Penetration Testing

Penetration testing is a series of activities undertaken to identify and exploit security vulnerabilities. Penetration testing can be carried out in several different ways, including zero knowledge, full knowledge, or partial network knowledge. Regardless of what is known about the network, the penetration test team typically starts with basic user access. Its goal is to advance to root or administrator and control the network or systems. Probably the most important step of a penetration test is the approval. Without a signed consent of the network owner, the penetration test team could very well be breaking the law. A generic model of a penetration test is listed here:

  1. Discovery Identify and document information about the targeted organization.
  2. Enumeration Use intrusive methods and techniques to gain more information about the targeted organization.
  3. Vulnerability mapping Map the findings from the enumeration to known and potential vulnerabilities.
  4. Exploitation Attempt to gain user and privileged access by launching attacks against known vulnerabilities.

Penetration testing can be performed with the full knowledge of the security staff, as a blind test, or a double-blind test. A blind test is one in which only publicly available information is used. A double-blind test is one in which only publicly available information is used and the security staff is not notified of the event. A double-blind test allows the organization to observe the reactions of the security staff.

These other types of tests should be considered beyond basic penetration tests:

  • Application security testing Many organizations offer access to core business functionality through web-based applications. This can give attackers a big potential target. Application security testing verifies that the controls over the application and its process flow are adequately designed.
  • Denial-of-service (DoS) testing The goal of DoS testing is to evaluate the networks susceptibility to DoS attacks.
  • War dialing War dialing is an attempt to systematically call a range of telephone numbers to identify modems, remote-access devices, and maintenance connections of computers that could exist on an organization's network.
  • Wireless network testing This form of testing is done to verify the organization's wireless access policies and ensure that no misconfigured devices have been introduced that have caused additional security exposures.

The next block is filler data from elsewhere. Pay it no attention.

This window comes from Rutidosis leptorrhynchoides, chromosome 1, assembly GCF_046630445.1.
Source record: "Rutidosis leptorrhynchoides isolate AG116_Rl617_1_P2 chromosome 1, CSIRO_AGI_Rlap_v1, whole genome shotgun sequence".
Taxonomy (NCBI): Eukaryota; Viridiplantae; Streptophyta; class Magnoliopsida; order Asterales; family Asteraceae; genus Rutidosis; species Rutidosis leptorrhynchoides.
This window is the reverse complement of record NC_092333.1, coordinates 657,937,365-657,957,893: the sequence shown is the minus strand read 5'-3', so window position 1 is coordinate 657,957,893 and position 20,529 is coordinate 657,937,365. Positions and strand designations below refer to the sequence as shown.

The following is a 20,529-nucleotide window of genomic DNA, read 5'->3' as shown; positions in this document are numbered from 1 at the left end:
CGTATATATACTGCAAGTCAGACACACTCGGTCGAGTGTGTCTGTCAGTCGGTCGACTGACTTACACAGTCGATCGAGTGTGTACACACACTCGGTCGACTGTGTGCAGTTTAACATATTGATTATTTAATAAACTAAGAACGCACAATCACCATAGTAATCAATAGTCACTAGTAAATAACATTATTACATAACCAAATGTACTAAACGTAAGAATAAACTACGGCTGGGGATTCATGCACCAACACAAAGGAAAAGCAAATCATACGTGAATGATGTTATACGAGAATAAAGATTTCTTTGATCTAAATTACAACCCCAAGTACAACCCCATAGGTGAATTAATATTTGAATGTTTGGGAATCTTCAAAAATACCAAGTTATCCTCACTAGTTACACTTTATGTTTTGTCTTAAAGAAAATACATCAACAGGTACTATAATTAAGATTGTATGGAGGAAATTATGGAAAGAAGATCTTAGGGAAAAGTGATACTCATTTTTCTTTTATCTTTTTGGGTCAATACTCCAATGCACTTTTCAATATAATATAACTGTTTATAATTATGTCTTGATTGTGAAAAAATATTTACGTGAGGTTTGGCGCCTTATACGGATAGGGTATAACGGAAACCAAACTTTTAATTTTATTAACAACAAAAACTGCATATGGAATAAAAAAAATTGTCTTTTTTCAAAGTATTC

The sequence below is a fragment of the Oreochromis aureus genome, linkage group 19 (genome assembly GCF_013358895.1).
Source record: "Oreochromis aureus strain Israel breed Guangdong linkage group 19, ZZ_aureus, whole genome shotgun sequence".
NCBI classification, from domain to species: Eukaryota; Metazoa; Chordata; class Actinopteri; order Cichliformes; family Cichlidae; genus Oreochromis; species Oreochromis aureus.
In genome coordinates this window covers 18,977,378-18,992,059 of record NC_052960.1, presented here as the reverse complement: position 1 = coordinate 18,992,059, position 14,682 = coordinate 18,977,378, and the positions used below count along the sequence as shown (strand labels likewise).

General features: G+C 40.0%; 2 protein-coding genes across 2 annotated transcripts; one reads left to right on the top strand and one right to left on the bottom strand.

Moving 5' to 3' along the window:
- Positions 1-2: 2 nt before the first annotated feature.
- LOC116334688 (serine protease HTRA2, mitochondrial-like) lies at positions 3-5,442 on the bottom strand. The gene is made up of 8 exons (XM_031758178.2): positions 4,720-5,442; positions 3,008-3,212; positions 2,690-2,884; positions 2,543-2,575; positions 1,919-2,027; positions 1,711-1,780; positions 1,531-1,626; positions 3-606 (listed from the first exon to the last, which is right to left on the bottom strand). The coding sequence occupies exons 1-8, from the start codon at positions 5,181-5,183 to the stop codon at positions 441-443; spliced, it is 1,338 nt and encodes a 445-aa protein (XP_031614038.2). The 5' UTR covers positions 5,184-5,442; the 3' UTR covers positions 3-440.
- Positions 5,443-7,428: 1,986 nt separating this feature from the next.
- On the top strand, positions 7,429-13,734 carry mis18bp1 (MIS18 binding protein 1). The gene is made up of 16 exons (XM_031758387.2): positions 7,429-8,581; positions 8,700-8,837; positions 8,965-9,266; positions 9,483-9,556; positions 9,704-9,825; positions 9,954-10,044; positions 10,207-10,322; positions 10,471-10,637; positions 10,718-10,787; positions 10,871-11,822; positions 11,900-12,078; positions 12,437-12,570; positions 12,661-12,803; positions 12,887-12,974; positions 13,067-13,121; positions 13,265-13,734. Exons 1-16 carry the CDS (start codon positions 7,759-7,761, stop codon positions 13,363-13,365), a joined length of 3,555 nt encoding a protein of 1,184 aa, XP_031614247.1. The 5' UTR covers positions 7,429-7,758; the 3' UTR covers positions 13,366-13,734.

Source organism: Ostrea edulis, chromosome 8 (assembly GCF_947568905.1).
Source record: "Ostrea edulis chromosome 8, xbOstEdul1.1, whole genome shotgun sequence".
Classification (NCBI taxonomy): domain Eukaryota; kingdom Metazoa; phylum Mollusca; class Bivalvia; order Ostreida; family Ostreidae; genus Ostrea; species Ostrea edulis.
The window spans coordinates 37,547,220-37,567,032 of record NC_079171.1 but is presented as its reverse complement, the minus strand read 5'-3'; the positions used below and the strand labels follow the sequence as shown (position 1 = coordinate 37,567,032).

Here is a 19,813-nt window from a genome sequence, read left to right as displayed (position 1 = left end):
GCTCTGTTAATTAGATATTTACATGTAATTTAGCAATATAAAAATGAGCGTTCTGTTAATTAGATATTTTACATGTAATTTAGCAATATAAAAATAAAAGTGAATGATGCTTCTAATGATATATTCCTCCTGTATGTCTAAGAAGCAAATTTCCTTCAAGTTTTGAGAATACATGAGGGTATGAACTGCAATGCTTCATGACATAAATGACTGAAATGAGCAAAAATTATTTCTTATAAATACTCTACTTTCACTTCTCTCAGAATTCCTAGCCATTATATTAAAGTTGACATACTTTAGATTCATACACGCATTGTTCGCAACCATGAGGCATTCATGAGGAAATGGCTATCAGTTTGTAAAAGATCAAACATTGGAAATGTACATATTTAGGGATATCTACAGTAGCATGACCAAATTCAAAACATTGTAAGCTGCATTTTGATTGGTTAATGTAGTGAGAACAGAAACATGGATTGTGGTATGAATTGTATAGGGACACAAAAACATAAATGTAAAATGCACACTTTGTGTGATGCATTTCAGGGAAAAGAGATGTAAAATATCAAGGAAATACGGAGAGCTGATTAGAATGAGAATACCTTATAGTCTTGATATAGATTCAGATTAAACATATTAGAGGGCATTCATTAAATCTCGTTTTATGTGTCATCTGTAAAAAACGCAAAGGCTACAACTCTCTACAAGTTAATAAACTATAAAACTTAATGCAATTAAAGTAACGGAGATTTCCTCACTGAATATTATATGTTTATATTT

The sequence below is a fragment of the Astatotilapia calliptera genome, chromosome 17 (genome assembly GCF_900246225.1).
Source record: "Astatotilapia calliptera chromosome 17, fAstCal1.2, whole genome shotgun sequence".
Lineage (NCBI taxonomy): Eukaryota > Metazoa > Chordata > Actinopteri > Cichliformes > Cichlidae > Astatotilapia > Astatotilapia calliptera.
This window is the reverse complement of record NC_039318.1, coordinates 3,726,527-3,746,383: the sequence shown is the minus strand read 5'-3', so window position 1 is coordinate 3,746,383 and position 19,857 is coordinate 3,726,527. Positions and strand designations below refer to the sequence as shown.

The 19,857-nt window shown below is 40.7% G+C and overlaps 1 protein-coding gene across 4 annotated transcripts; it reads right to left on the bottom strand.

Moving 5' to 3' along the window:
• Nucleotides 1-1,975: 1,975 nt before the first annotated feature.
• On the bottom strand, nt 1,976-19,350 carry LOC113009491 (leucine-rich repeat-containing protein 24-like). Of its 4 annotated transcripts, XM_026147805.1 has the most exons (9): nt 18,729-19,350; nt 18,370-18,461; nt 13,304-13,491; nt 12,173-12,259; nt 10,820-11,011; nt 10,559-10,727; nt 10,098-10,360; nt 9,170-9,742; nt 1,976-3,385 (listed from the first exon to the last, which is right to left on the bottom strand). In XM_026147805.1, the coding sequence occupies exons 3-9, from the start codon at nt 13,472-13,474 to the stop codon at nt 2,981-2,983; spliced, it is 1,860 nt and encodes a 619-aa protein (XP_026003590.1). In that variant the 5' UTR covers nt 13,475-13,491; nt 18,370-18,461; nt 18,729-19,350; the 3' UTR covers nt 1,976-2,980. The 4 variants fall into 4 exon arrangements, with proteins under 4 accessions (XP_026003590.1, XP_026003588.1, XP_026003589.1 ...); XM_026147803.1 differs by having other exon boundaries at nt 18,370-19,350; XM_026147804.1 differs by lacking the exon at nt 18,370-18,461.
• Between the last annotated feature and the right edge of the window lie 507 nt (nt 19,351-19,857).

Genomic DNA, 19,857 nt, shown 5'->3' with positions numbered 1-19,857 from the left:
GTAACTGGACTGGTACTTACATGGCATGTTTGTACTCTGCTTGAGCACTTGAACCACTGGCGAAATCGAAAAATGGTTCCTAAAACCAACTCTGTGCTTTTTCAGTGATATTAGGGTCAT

• Social engineering testing This form of penetration test refers to techniques using social interaction, typically with the organization's employees, suppliers, and contractors, to gather information and penetrate the organization's systems.

Various guides are available to help the penetration test team members follow a structured methodology for any of the testing scenarios described. The Open Source Security Testing Methodology Manual (OSSTMM) (www.isecom.org) is a good example of a test guide. The Open Web Application Security Project (www.owasp.org) is another source for testing methodologies and tips.

The CISSP Cram Sheet

A Note from Series Editor Ed Tittel

About the Author

Acknowledgments

We Want to Hear from You!

Introduction

Self-Assessment

The CISSP Certification Exam

Physical Security

Security-Management Practices

Access-Control Systems and Methodology

System Architecture and Models

Telecommunications and Network Security

Applications and Systems-Development Security

Operations Security

Business Continuity Planning

Law, Investigations, and Ethics

Cryptography

Practice Exam 1

Answers to Practice Exam 1

Practice Exam 2

Answers to Practice Exam 2



CISSP Exam Cram 2
CISSP Exam Cram 2
ISBN: 078973446X
EAN: 2147483647
Year: 2003
Pages: 204
Authors: Michael Gregg

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